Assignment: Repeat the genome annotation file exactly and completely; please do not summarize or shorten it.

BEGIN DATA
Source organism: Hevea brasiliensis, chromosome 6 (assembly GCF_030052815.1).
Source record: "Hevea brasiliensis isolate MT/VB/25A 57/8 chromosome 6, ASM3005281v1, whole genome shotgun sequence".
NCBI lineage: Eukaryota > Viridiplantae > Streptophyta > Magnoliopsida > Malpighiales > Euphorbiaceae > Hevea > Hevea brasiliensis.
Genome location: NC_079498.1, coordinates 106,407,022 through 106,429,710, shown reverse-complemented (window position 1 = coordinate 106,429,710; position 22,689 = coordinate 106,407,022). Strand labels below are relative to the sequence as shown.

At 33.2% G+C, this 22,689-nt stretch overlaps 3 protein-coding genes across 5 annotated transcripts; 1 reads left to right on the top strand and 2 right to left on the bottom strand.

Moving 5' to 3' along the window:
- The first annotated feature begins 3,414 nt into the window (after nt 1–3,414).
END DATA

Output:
Source organism: Hevea brasiliensis, chromosome 6 (assembly GCF_030052815.1).
Source record: "Hevea brasiliensis isolate MT/VB/25A 57/8 chromosome 6, ASM3005281v1, whole genome shotgun sequence".
NCBI lineage: Eukaryota > Viridiplantae > Streptophyta > Magnoliopsida > Malpighiales > Euphorbiaceae > Hevea > Hevea brasiliensis.
Genome location: NC_079498.1, coordinates 106,407,022 through 106,429,710, shown reverse-complemented (window position 1 = coordinate 106,429,710; position 22,689 = coordinate 106,407,022). Strand labels below are relative to the sequence as shown.

At 33.2% G+C, this 22,689-nt stretch overlaps 3 protein-coding genes across 5 annotated transcripts; 1 reads left to right on the top strand and 2 right to left on the bottom strand.

Moving 5' to 3' along the window:
- The first annotated feature begins 3,414 nt into the window (after nt 1–3,414).